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The official name of this gene is “argininosuccinate synthase 1.”
ASS1 is the gene's official symbol. The ASS1 gene is also known by other names, listed below.
The ASS1 gene provides instructions for making an enzyme called argininosuccinate synthase 1. This enzyme participates in the urea cycle, which is a sequence of chemical reactions that takes place in liver cells. The urea cycle processes excess nitrogen that is generated as the body uses proteins. The excess nitrogen is used to make a compound called urea, which is excreted from the body in urine.
Argininosuccinate synthase 1 is responsible for the third step of the urea cycle. This step combines two protein building blocks (amino acids), citrulline and aspartate, to form a molecule called argininosuccinic acid. A series of additional chemical reactions uses argininosuccinic acid to form urea.
At least 50 mutations that cause type I citrullinemia have been identified in the ASS1 gene. Most of these mutations change single amino acids in the argininosuccinate synthase 1 enzyme. These genetic changes likely alter the structure of the enzyme, impairing its ability to bind to molecules such as citrulline and aspartate. A few mutations lead to the production of an abnormally short version of the enzyme that cannot effectively play its role in the urea cycle.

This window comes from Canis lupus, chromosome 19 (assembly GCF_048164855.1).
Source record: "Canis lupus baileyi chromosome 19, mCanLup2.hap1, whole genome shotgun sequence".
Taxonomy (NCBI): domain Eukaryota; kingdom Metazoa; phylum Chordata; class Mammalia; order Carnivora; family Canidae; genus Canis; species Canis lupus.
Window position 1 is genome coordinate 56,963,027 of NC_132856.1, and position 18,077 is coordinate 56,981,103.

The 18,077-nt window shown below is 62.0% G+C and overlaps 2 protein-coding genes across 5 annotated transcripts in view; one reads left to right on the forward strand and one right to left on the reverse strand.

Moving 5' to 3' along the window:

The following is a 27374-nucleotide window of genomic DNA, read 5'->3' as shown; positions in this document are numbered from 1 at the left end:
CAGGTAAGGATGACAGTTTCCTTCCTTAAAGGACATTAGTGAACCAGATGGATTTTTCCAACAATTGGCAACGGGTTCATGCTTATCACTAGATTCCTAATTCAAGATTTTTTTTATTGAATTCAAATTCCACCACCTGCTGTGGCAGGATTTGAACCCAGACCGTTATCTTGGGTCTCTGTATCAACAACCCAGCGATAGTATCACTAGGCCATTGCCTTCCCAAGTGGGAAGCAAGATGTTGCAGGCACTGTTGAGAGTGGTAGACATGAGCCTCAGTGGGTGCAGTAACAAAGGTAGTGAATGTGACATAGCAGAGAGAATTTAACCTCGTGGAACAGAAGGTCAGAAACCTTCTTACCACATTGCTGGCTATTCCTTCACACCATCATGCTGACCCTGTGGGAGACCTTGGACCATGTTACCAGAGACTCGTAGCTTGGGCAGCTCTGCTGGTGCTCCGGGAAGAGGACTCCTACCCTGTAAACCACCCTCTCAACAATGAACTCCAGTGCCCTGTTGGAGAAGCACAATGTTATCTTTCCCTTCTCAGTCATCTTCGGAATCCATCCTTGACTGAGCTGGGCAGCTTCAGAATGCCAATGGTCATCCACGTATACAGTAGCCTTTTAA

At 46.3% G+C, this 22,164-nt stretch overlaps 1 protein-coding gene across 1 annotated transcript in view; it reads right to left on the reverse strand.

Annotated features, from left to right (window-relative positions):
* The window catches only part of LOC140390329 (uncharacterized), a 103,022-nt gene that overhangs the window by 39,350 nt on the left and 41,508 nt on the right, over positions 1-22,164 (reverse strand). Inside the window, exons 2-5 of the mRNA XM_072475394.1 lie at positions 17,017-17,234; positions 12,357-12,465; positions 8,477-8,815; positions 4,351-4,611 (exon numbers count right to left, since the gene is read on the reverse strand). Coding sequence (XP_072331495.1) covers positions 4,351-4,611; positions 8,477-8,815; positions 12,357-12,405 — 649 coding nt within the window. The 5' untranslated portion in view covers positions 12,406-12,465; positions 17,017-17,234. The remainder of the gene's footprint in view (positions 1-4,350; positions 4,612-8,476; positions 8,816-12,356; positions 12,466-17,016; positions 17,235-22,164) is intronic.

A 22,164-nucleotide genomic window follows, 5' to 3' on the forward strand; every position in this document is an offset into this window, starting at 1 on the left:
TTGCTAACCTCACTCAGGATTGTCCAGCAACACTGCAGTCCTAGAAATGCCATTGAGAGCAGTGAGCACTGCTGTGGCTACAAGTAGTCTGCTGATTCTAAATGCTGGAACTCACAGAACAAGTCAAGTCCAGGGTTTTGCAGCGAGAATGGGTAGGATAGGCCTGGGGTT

Defects in argininosuccinate synthase 1 disrupt the third step of the urea cycle, preventing the liver from processing excess nitrogen into urea. As a result, nitrogen (in the form of ammonia) and other byproducts of the urea cycle (such as citrulline) build up in the bloodstream. Ammonia is toxic, particularly to the nervous system. An accumulation of ammonia during the first few days of life leads to poor feeding, vomiting, seizures, and the other signs and symptoms of type I citrullinemia.
Cytogenetic Location: 9q34.1
Molecular Location on chromosome 9: base pairs 133,320,093 to 133,376,660
The ASS1 gene is located on the long (q) arm of chromosome 9 at position 34.1.
More precisely, the ASS1 gene is located from base pair 133,320,093 to base pair 133,376,660 on chromosome 9.
See How do geneticists indicate the location of a gene? (http://ghr.nlm.nih.gov/handbook/howgeneswork/genelocation) in the Handbook.
You and your healthcare professional may find the following resources about ASS1 helpful.
You may also be interested in these resources, which are designed for genetics professionals and researchers.
See How are genetic conditions and genes named? (http://ghr.nlm.nih.gov/handbook/mutationsanddisorders/naming) in the Handbook.
acids ; ammonia ; compound ; enzyme ; gene ; ligase ; molecule ; nervous system ; protein ; toxic ; urea
You may find definitions for these and many other terms in the Genetics Home Reference Glossary (http://www.ghr.nlm.nih.gov/glossary).
The resources on this site should not be used as a substitute for professional medical care or advice. Users seeking information about a personal genetic disease, syndrome, or condition should consult with a qualified healthcare professional. See How can I find a genetics professional in my area? (http://ghr.nlm.nih.gov/handbook/consult/findingprofessional) in the Handbook.